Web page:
The “Good Parts” Version

I recently read Cary Elwes book, As You Wish:Inconceivable Tales from the Making of The Princess Bride.  When I heard this book was out, I did a very strange thing. I ran to Barnes and Noble and bought the hardcover. And I paid full price! 

Normally, I buy digital. Largely because I am drowning in books. So obviously, to me, this was a special “must have” book.

After purchasing my copy, I dropped everything I was doing and read it. I laughed, I cried (especially the parts about Andre the Giant) and I remembered my own life back then with this strange nostalgia.

It’s hard to believe that when the movie was released in 1987 that it wasn’t a theatrical success. It’s popularity arrived after the video release of the movie. Then, I’m sure there were plenty of people who’d wished they’d seen it in the theater.

I’m one of the lucky people who did see it in a theater. And, while many years have passed, I remember that experience. My college housemates and I went to a matinee (probably to escape studying) in nearby Virginia. It was LOVE at first viewing. I remember thinking it was the most amazing movie I’d ever seen. In short, I knew I’d seen something special. Almost life changing.

It wasn’t any one thing either but a combination of the perfect actors, with the right director and, by golly, the dialogue. So many gems. These  are some of my favorite:


“Get used to disappointment.”

“Hello. My name is Inigo Montoya. You killed my father. Prepare to die.”

And, the most romantic way of saying, I love you – “As you wish.”

Now close to thirty years later, as a writer, I can’t help but think, “Damn. This is like the most perfect fairy tale. Ever.”

And not just the movie version, but the book too. Somehow, I managed to completely miss reading the book growing up. I rectified that when the 25th anniversary edition came out. One of the writer lessons I learned (and must have internalized) was the subtitle: The “Good Parts” Version.

And it means exactly what it says. No long, boring dissertations about landscapes, clothing, room decor, etc. In short, all the things I hate as a reader. All the parts that I gloss over or skip right past.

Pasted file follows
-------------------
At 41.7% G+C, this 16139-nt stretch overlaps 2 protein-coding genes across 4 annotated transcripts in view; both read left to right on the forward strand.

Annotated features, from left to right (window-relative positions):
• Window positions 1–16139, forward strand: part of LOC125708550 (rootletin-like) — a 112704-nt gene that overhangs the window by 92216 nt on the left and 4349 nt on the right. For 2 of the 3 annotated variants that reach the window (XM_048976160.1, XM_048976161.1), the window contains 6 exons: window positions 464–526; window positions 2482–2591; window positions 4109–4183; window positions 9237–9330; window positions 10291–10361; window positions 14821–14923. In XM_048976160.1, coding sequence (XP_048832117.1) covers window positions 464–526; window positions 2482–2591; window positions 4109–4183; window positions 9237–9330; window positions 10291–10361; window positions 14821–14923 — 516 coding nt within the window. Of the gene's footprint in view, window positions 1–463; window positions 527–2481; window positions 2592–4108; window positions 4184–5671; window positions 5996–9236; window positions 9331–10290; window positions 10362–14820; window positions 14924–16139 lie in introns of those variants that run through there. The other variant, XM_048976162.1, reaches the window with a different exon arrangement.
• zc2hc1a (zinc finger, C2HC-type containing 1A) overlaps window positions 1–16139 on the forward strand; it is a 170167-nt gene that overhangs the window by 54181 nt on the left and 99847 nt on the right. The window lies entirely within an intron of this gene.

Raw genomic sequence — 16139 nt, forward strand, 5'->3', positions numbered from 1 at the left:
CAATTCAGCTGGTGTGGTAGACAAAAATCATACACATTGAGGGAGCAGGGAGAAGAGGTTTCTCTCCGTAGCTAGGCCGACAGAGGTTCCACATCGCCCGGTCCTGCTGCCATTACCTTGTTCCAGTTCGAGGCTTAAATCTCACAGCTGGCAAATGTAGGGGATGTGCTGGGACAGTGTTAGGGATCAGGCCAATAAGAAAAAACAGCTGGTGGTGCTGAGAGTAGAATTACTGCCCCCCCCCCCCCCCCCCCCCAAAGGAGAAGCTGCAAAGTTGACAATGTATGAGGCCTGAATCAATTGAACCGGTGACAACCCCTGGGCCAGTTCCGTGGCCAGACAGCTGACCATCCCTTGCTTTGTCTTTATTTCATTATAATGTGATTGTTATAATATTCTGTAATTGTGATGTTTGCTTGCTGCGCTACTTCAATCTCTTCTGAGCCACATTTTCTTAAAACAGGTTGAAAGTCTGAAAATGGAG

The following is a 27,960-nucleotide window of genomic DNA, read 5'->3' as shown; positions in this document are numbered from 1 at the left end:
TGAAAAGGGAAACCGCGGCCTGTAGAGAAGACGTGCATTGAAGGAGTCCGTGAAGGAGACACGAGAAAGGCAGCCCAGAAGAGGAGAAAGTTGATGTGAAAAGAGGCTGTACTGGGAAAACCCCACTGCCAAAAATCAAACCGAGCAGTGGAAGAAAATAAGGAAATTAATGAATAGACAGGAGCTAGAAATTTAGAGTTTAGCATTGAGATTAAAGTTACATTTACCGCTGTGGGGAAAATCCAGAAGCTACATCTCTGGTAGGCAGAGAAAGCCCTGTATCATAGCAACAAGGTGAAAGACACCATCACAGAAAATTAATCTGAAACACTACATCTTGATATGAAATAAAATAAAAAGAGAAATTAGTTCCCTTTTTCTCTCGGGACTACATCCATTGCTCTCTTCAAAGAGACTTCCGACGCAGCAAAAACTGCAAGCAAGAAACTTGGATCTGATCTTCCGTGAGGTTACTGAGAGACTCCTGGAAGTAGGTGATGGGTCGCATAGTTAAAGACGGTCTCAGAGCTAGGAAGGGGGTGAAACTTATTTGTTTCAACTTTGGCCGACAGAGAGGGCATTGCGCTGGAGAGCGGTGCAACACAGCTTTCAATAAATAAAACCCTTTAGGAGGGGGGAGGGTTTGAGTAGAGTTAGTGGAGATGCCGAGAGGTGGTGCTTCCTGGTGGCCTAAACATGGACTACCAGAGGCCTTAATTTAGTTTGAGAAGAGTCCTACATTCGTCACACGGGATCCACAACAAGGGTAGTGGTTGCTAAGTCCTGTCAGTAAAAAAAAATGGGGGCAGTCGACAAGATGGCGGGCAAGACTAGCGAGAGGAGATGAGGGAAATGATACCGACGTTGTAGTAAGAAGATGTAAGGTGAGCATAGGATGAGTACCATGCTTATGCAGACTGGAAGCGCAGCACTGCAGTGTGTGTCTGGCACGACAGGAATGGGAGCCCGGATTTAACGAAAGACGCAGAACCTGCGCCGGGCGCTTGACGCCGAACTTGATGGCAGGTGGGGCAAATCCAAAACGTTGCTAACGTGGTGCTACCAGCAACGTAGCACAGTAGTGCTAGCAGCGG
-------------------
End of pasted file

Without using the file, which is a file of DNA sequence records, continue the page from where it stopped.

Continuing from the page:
I’m in the process of editing my first contemporary romance- Over Easy. And I’ve been cutting like a fiend. I’ve been creating what I hope is, The “Good Parts” Version.

And really, that is what editing should be all about. Creating the best, grab the reader by the pants, version of a story.

All pictures 515


Friday Favorites – 5 Film Adaptations That Don’t Suck

While I’m STILL finishing Lachlan’s Curse, I thought I’d share some of my favorite book/movie adaptations. In all cases, I’ve read the books and seen the movies. This is by no means my only favorites nor are they necessarily blockbusters (i.e. JK Rowling, Jane Austen or Tolkien).

I''l be first in line for Dangerous Curves Ahead: The Movie!
I’ll be first in line for Dangerous Curves Ahead: The Movie!

If you’ve never read the books or seen the movies, give these a try.

1. The 13th Warrior – based on the book – Eaters of the Dead by Michael Crichton. Not for the faint of heart if you don’t like warrior violence but the payoff in the end is spectacular. This movie was highly rated at the time it came out and yet didn’t really spark at the box office. The director, John McTiernan has publicly stated the theatrical version was not what he wanted. I say – whatever!! It’s still a fun action flick loosely based on Crichton’s book (which is a take-off of Beowulf). The final battle sequence has the best “speech” I’ve ever seen. Obviously, I favor the movie version.